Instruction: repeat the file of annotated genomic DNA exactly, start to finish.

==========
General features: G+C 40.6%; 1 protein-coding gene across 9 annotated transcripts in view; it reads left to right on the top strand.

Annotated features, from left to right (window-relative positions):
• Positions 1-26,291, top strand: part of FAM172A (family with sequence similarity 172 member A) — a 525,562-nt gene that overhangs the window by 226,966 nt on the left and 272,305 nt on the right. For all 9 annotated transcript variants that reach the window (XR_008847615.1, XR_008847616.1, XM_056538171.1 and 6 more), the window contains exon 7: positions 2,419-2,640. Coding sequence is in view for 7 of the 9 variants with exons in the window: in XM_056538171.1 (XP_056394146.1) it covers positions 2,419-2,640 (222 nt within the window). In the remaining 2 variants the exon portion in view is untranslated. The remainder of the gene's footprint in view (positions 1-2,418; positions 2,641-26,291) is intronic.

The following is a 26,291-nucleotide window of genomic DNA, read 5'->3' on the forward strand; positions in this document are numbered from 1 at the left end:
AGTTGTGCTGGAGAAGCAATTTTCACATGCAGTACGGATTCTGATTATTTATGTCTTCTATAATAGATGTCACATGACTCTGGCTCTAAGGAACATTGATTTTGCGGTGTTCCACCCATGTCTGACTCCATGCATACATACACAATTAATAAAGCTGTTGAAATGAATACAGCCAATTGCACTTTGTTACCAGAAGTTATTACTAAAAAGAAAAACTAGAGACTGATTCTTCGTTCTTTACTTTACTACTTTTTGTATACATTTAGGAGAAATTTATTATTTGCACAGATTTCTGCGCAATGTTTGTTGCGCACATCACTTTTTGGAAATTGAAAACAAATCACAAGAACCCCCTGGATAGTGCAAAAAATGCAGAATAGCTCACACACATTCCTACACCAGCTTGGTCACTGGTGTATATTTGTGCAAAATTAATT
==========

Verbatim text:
General features: G+C 40.6%; 1 protein-coding gene across 9 annotated transcripts in view; it reads left to right on the top strand.

Annotated features, from left to right (window-relative positions):
• Positions 1-26,291, top strand: part of FAM172A (family with sequence similarity 172 member A) — a 525,562-nt gene that overhangs the window by 226,966 nt on the left and 272,305 nt on the right. For all 9 annotated transcript variants that reach the window (XR_008847615.1, XR_008847616.1, XM_056538171.1 and 6 more), the window contains exon 7: positions 2,419-2,640. Coding sequence is in view for 7 of the 9 variants with exons in the window: in XM_056538171.1 (XP_056394146.1) it covers positions 2,419-2,640 (222 nt within the window). In the remaining 2 variants the exon portion in view is untranslated. The remainder of the gene's footprint in view (positions 1-2,418; positions 2,641-26,291) is intronic.

The following is a 26,291-nucleotide window of genomic DNA, read 5'->3' on the forward strand; positions in this document are numbered from 1 at the left end:
AGTTGTGCTGGAGAAGCAATTTTCACATGCAGTACGGATTCTGATTATTTATGTCTTCTATAATAGATGTCACATGACTCTGGCTCTAAGGAACATTGATTTTGCGGTGTTCCACCCATGTCTGACTCCATGCATACATACACAATTAATAAAGCTGTTGAAATGAATACAGCCAATTGCACTTTGTTACCAGAAGTTATTACTAAAAAGAAAAACTAGAGACTGATTCTTCGTTCTTTACTTTACTACTTTTTGTATACATTTAGGAGAAATTTATTATTTGCACAGATTTCTGCGCAATGTTTGTTGCGCACATCACTTTTTGGAAATTGAAAACAAATCACAAGAACCCCCTGGATAGTGCAAAAAATGCAGAATAGCTCACACACATTCCTACACCAGCTTGGTCACTGGTGTATATTTGTGCAAAATTAATT